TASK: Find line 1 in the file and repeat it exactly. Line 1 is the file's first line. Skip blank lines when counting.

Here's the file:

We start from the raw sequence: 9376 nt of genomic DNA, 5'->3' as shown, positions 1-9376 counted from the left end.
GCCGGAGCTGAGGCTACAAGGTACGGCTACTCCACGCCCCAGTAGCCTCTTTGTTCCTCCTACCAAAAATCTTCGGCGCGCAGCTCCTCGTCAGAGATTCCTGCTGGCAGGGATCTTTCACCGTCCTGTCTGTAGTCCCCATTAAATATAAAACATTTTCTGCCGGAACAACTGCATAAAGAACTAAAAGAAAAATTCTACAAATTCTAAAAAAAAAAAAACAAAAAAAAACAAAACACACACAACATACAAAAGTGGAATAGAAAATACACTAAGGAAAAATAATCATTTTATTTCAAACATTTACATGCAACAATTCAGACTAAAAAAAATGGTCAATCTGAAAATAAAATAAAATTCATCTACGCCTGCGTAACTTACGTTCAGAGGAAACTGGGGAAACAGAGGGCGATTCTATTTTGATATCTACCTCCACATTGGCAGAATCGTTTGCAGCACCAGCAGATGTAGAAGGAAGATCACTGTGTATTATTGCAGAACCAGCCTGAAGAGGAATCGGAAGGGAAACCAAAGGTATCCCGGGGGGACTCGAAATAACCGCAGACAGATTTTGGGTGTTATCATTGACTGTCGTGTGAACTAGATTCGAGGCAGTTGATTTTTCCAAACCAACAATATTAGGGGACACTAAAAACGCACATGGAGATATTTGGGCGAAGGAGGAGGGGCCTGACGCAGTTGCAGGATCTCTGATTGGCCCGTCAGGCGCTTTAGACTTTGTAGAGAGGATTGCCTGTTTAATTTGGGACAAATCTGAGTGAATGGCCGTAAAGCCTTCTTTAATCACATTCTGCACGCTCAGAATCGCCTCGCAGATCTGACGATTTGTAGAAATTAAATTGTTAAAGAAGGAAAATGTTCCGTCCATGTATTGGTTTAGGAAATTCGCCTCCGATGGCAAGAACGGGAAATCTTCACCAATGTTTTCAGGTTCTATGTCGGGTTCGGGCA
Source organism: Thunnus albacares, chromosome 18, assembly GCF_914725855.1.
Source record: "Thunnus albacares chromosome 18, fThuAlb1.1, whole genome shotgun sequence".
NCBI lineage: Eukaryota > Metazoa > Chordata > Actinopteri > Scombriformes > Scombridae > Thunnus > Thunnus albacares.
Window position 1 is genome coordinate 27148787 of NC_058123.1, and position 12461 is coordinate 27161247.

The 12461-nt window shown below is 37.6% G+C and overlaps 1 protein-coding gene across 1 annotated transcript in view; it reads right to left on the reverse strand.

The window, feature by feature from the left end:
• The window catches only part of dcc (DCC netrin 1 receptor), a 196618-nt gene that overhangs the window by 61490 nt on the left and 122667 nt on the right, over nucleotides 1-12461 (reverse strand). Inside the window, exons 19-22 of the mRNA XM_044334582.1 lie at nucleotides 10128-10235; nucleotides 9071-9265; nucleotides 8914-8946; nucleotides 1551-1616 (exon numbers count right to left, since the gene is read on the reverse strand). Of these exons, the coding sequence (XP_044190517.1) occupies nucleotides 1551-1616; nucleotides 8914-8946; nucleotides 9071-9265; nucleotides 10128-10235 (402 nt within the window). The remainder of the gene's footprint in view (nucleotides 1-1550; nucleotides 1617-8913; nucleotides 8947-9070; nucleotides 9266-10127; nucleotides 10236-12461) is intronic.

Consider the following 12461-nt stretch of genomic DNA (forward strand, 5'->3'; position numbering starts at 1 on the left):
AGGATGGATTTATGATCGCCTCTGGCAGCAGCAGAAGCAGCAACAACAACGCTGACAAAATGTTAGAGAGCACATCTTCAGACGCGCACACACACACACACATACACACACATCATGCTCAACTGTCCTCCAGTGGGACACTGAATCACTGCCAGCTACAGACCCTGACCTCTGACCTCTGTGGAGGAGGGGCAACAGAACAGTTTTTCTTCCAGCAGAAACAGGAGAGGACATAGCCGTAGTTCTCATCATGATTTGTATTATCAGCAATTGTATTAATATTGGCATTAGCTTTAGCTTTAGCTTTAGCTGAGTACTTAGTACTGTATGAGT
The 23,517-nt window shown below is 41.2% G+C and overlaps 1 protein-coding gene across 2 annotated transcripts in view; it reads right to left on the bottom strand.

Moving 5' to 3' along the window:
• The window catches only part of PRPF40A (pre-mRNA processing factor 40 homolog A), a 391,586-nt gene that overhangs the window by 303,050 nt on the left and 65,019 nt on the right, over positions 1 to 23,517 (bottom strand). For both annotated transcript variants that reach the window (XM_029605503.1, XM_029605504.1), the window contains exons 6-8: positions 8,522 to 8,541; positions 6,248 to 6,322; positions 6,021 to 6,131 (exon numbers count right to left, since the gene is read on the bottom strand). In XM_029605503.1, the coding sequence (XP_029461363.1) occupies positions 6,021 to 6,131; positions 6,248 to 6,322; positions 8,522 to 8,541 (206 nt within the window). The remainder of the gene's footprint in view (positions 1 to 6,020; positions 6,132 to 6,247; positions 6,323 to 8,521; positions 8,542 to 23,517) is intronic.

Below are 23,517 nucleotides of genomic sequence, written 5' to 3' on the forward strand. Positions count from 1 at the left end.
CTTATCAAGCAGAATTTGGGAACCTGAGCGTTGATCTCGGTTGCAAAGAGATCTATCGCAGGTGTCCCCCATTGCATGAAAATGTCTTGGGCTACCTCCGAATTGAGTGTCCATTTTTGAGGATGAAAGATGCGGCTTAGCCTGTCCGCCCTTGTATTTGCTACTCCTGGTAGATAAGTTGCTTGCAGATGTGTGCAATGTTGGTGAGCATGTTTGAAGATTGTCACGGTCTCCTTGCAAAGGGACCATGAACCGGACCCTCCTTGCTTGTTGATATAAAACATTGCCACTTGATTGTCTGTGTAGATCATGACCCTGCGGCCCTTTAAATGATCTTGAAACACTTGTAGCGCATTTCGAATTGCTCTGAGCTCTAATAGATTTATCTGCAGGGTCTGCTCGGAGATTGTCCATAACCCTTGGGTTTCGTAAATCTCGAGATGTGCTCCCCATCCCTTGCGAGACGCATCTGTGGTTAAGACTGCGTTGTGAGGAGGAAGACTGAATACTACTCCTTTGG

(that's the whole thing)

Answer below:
We start from the raw sequence: 9376 nt of genomic DNA, 5'->3' as shown, positions 1-9376 counted from the left end.